Mayor Lyn Hall: Prince George is well-positioned – both geographically and economically – for future success.
It is time once again for perhaps the most important conference of the year in Prince George: the BC Natural Resources Forum.
The Forum is one of the most high-profile natural resource conferences in Canada and attracts nearly 1,000 delegates including CEOs and experts involved with Canada’s natural resource industry. The fact that Prince George is the Forum’s long-established host reinforces our role as a centre of growing and progressive resource development at the dawn of a new decade. In fact, with $195 billion in major projects proposed for central and Northern BC, Prince George is – and will continue to be – an important provider of labour, supplies, technology, expertise, and innovation.
A recent event that demonstrates Prince George’s leadership and innovation with the forest industry has to do with – of all things – the weather.
Prince George’s recent deep freeze saw the mercury drop minus 44 degrees (breaking a 41-year-old record). Through the bitter cold, the City’s Downtown Renewable Energy System heated all the connected buildings without using fossil fuels.
What makes this possible is that the City works with a local sawmill, Lakeland Mills, to use woodchips to heat water circulated through more than three kilometres of underground pipes and heats nearly a dozen buildings downtown with locally sourced, renewable, and low-carbon fuel. That this provided 100 percent of our heat through such a cold period was remarkable and might be a first for Canada.
Examples like this are illustrative of Prince George’s expertise and leadership in forestry, but this knowledge and established capacity is being applied across all resource sectors.
Take mining for example. Prince George is home to 300 mining supply companies providing more than a quarter of a billion dollars worth of materials, goods, and services to BC mines and smelters. In fact, Prince George is the second largest mining supply hub in BC! Yet another reason we are often referred to as the Hub City.
Even though the closest mine is a two-hour highway drive away, Prince George’s location at the intersection of Highways 16 and 97 as well as its rail connectivity make it an ideal location for manufacturing, distribution, transportation, and warehousing.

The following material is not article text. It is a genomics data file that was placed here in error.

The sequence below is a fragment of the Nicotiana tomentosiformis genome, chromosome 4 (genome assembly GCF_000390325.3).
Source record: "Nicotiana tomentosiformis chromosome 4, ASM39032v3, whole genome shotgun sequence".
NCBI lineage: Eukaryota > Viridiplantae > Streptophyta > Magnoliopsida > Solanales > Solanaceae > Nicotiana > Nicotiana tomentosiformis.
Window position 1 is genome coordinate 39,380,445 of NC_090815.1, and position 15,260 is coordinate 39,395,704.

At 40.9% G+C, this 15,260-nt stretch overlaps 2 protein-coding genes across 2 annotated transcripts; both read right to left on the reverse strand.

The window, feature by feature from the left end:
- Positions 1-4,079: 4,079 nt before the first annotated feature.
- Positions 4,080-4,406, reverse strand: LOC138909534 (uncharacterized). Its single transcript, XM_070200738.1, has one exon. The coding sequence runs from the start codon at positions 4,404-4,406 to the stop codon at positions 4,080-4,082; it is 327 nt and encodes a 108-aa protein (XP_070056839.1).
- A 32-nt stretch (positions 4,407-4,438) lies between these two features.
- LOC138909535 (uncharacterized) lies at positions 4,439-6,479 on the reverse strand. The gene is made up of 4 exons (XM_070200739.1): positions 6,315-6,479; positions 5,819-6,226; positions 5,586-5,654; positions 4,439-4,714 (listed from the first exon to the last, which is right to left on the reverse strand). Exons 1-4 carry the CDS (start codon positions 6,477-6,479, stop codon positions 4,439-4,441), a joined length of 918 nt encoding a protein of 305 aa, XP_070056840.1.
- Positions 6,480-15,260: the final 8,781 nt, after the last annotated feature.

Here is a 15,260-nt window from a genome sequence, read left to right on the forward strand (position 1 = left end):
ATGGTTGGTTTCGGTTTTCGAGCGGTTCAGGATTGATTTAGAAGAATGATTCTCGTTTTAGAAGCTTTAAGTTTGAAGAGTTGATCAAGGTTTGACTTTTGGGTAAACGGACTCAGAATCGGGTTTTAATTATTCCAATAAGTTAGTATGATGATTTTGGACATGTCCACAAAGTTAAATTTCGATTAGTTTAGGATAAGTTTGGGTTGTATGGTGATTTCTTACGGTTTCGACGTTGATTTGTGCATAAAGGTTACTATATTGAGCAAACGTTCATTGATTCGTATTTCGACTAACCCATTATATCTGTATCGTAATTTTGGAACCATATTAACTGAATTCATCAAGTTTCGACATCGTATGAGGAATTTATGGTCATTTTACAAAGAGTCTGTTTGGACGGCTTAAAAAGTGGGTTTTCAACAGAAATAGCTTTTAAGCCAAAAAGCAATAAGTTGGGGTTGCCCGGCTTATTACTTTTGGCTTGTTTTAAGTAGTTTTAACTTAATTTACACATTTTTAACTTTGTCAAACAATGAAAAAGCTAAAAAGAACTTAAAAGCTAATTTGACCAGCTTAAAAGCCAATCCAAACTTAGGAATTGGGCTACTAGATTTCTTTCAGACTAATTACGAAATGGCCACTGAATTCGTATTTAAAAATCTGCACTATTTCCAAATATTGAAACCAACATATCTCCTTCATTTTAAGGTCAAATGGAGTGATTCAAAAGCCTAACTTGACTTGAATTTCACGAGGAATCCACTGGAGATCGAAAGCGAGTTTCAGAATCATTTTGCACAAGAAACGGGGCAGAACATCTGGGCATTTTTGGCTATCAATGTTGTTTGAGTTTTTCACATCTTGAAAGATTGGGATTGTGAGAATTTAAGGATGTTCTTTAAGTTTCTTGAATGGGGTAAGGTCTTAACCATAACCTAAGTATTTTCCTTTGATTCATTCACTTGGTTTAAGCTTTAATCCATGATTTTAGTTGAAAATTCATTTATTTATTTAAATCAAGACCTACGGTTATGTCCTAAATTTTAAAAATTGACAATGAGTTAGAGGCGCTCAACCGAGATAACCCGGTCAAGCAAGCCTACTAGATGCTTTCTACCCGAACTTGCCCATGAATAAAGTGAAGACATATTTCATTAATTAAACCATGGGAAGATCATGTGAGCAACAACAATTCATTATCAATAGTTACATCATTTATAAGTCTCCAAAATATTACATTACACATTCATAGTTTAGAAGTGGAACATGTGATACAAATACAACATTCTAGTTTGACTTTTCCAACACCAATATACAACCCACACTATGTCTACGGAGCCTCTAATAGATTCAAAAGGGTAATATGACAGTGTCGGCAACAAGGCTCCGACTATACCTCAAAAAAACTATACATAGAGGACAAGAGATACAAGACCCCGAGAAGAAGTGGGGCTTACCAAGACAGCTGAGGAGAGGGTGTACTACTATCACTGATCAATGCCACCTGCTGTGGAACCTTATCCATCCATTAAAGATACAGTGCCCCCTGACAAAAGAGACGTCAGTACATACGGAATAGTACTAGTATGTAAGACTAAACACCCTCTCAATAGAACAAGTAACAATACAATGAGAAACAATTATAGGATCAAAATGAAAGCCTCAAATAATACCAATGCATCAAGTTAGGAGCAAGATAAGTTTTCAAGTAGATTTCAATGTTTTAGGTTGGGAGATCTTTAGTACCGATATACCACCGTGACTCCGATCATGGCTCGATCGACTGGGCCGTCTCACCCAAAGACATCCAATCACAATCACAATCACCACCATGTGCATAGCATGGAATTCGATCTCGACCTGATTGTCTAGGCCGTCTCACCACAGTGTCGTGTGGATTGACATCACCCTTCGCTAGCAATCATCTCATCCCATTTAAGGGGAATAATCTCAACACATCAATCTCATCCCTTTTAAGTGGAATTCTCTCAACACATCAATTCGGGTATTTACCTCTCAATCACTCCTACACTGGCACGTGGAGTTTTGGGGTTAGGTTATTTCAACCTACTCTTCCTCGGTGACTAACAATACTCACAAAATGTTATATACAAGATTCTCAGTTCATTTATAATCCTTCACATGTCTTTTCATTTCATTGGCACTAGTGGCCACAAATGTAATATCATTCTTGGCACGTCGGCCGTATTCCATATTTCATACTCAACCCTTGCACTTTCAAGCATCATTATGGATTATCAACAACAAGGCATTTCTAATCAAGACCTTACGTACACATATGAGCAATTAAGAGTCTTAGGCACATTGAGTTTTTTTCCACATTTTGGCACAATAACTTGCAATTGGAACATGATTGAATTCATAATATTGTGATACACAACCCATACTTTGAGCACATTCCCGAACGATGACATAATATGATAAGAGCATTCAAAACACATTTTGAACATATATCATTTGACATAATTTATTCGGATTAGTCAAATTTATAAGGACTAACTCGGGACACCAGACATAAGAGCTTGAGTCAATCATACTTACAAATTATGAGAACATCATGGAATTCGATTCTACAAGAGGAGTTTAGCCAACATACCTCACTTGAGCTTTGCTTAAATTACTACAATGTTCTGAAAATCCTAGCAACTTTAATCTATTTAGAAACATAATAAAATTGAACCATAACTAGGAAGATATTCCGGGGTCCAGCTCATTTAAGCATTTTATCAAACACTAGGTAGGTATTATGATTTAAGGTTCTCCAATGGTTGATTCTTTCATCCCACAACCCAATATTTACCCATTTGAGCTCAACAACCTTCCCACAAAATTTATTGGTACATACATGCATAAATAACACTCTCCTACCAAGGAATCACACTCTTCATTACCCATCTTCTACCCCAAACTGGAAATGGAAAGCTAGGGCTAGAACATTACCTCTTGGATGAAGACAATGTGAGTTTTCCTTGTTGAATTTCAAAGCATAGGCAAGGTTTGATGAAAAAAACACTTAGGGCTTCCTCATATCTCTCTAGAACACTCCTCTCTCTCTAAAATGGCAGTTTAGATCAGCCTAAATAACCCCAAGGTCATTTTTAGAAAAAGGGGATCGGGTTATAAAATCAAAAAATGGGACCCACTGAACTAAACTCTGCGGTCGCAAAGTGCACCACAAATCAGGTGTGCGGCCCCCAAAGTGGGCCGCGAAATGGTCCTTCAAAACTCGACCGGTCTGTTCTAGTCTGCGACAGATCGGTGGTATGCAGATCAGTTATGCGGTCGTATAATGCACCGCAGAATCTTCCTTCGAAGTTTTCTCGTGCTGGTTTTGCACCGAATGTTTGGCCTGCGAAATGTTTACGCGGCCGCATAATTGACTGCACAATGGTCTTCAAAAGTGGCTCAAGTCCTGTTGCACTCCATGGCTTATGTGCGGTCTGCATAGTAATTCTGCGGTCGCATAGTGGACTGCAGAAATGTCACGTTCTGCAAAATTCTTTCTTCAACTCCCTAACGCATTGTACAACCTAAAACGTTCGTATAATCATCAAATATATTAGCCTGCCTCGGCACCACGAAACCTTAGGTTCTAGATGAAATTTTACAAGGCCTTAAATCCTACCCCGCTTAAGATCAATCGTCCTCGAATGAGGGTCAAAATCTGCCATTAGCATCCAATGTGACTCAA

Another example is Coastal GasLink, a 670-kilometre pipeline under construction that will deliver natural gas from Dawson Creek to a liquefied natural gas terminal in Kitimat. Site preparation has begun, and Prince George is an important distribution centre for sections of pipe. Construction of the pipeline will ramp up next summer, employing up to 2,500 workers in our region.
In addition, construction of the massive $40 billion LNG Canada Terminal in Kitimat provides significant opportunities for small to medium sized contractors and suppliers with Prince George contributing transportation and professional, financial, and supply services.
These examples – from forestry, mining, and energy – demonstrate Prince George’s ability to foster diverse investments in the natural resource sectors and residents and visitors can see the results. Construction in our city is everywhere!
For the first time since we started recording building permit information, we surpassed 600 permits in 2019, and the value reached nearly a quarter-billion dollars. Both totals beat the previous records by an impressive 20 percent. Residential development has driven the permits boom. Notably, in 2018 and 2019, we saw a significant increase in long-needed local multi-family developments. We have also seen several new hotels start construction over the past few years.
So where does the road ahead lead us? Our economy is diversified and resilient. The Conference Board of Canada recently published a report indicating steady growth in the coming years. The Prince George Global Logistics Park and Foreign Trade Zone, located adjacent to the Prince George International Airport, has experienced increasing interest in recent months.
All of this is recognized in the City of Prince George’s 2020-2025 Economic Development Strategy, which focuses on business growth within five areas:
- Forestry, wood products, and bio products
- Transportation, warehousing, and e-commerce
- Manufacturing: machinery, chemical, and food
- Professional services: engineering, environmental services, and resource management
- Construction: commercial, industrial, residential, and general contractors
These areas were picked because they are already strong components of the Prince George economy. What is exciting is that their potential for even more growth and collaboration with the region’s resource sectors is truly unlimited.
Lyn Hall is the Mayor of Prince George
- This wasn’t Mayor Hall’s first piece in The Orca – almost exactly one year ago, he wrote about Prince George and the future of resource-based communities.
- Prince George is home to a university in UNBC – but as Roslyn Kunin notes, post-secondary institutions are increasingly able to offer courses anywhere.
- In 2018, Jordan Bateman looked at the Employer Health Tax and what it would mean for municipalities and property taxes.